He was bearded and grey, dust settled in the creases of his face. The smell told me he hadn't bathed in days. His eyes twinkled, and he talked, and talked, and talked. About learning to play, about gypsies, about nuances in shape, about customizing the violin to its player's style, about the difference between American strings and German strings, etc. I was captive for close to an hour. Several customers stopped by during that time, one to pick up his bow, others to check on progress and estimates of repair work. This luthier was a character — everything I expected a luthier to be — and he had my trust.

I'd procrastinated, wary of the expense and not sufficiently motivated in spirit to set my violin in order. The necessary fix, it turns out, was a relatively minor outlay of time and money. Recent events have led me to this place, where I'm turning with an almost desperate need to music to help my soul sing again, and I see this gnome of luthier as a catalyst in tuning my instrument to play for me the way I'm meant to play it. Perhaps he's a trickster, more savvy businessman than appearances let on, but still I trust him.

My pegs now turn the way they're supposed to. Ten years ago I knew the bridge was severely warped and needed replacing. So now I have a new one:

It must not be imagined that the design thus fixed upon by the greatest fiddle-maker the world has seen [Amati] was merely his idea of what was most pretty, though to this day there are a great many violinists who are firmly under the impression that the ornamental cutting of the bridge is merely a matter of taste. Very far from it; for countless experiments have been made with a view to altering the accepted design, any deviation from which has proved injuriously to affect the tone of any instrument to which it is applied. It is difficult to imagine the reason of this; how it is that a little piece of maple, which merely serves to keep the strings off the finger-board, should have such a powerful effect on the tone of the instrument to which it is not fastened in any way, being merely kept in its place by the pressure of the four strings. The first explanation of this influence must be sought for in the fact that it is the principal channel by which the vibrations of the strings pass, to the belly by way of the bass bar, and to the back by way (in a lesser degree) of the sound post. In consequence of these its important functions, its proportions, and position on the belly must be very nicely adjusted to the quality of the violin to which it is affixed. For instance, if it be too thick, the vibrations of the strings will not pass with sufficient rapidity of the belly. Its height must also be most carefully adjusted to the quality of the instrument, for if it is too high, the tone will be dull and sluggish, and if it is too low, a harsh, piercing tone will be the result.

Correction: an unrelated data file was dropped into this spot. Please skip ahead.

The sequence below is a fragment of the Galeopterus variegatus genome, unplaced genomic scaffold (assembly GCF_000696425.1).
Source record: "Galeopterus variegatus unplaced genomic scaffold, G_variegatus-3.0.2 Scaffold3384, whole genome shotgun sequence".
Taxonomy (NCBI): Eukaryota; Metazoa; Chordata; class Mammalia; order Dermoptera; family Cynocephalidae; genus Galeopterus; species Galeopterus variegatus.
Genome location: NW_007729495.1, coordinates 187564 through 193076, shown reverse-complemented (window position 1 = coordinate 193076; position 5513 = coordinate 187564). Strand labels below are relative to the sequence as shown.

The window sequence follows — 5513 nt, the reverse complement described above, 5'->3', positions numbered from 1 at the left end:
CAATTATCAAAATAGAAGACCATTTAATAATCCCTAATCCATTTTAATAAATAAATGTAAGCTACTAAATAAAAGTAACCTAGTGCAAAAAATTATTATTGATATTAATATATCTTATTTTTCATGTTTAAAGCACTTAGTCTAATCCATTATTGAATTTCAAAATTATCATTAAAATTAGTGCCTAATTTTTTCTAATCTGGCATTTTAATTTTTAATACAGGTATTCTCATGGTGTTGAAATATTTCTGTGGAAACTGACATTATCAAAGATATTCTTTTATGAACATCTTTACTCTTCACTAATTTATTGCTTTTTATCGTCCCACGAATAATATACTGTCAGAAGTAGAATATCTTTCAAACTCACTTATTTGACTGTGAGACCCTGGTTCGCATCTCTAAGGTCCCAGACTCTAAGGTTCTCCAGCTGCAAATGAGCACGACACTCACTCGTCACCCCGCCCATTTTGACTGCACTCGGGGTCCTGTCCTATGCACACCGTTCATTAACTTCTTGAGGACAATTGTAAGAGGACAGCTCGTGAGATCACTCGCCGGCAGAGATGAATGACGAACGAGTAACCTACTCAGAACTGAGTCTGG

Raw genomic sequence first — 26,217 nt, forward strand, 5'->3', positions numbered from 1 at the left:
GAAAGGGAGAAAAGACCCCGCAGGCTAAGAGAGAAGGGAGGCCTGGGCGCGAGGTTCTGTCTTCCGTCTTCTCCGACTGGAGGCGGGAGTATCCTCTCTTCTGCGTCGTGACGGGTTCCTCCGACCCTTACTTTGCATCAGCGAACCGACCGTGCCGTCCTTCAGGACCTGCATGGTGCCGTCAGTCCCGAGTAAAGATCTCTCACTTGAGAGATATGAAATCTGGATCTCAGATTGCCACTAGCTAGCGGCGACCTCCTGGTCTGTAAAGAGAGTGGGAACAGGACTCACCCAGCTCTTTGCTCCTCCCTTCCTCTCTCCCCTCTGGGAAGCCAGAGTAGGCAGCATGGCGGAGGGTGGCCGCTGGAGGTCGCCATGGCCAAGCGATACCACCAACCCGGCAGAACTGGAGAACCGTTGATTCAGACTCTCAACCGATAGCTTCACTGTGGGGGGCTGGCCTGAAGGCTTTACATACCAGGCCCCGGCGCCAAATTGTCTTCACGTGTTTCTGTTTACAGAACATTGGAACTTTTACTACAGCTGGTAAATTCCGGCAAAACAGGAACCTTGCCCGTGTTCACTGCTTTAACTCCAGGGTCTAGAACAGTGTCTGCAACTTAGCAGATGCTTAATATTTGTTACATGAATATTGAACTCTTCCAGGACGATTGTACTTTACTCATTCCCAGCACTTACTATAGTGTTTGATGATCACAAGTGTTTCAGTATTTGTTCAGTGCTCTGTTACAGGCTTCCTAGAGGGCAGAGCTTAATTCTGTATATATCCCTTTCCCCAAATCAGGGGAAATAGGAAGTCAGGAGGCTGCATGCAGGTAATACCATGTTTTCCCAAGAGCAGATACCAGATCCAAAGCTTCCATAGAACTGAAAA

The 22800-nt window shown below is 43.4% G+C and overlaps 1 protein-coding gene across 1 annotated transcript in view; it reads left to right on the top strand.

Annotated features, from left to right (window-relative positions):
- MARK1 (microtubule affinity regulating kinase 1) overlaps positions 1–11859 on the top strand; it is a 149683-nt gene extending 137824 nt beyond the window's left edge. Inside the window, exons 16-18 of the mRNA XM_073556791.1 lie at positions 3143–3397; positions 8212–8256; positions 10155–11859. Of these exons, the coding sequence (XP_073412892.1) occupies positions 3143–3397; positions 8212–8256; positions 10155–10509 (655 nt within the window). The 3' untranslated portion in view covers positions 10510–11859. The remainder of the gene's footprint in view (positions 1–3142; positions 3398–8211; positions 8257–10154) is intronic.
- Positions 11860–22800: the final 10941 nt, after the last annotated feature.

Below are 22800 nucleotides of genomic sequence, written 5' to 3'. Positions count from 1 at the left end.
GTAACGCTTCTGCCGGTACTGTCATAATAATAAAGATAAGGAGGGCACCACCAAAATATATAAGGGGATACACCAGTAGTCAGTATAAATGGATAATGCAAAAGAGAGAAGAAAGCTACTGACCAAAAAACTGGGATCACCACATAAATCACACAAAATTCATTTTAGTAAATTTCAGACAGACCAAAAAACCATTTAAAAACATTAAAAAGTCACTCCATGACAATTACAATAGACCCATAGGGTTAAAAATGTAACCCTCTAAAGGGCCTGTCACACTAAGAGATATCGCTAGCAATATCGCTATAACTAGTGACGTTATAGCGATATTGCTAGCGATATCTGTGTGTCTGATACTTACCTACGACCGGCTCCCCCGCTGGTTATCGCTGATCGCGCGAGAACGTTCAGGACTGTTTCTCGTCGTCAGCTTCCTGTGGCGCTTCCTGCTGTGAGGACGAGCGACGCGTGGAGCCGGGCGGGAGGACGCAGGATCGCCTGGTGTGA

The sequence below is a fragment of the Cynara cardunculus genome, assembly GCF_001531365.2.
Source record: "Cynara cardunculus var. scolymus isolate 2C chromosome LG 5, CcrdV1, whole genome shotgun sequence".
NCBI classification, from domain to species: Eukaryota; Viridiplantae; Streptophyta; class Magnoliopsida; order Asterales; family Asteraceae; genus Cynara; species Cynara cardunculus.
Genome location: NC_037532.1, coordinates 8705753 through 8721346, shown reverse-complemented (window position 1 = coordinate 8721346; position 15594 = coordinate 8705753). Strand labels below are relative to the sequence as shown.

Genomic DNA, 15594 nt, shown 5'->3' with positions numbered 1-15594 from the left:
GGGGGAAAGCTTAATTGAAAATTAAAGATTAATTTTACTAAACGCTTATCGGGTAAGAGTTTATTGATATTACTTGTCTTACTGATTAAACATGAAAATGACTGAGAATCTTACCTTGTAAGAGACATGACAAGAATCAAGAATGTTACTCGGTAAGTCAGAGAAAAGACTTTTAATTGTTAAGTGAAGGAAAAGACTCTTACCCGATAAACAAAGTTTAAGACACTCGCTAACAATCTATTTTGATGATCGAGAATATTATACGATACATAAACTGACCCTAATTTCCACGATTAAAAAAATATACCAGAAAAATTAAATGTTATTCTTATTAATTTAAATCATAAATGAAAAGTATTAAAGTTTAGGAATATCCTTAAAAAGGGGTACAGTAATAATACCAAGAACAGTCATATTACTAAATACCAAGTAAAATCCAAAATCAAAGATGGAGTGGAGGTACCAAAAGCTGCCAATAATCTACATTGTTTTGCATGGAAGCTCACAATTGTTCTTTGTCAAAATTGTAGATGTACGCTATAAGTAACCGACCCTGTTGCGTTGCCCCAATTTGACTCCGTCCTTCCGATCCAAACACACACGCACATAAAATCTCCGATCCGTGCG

While I don't claim to sound anything like ever I did at my "peak" (say, that time at which I practiced regularly and followed lessons), I am amazed by the physical memory that's resurfaced. How easy to keep the elbow under the instrument, not because it's a natural position or a particularly comfortable one, but because my body knows that's where it goes, where it's always gone. My fingers remember their distances. My hand shifts position almost effortlessly (and almost accurately); I am learning minor adjustments after having the neck planed, rounded.

It is much louder than I remember. My soul is singing louder than it has in a long time.

"Heaven reward the man who first hit upon the very original notion of sawing the inside of a cat with the tail of a horse."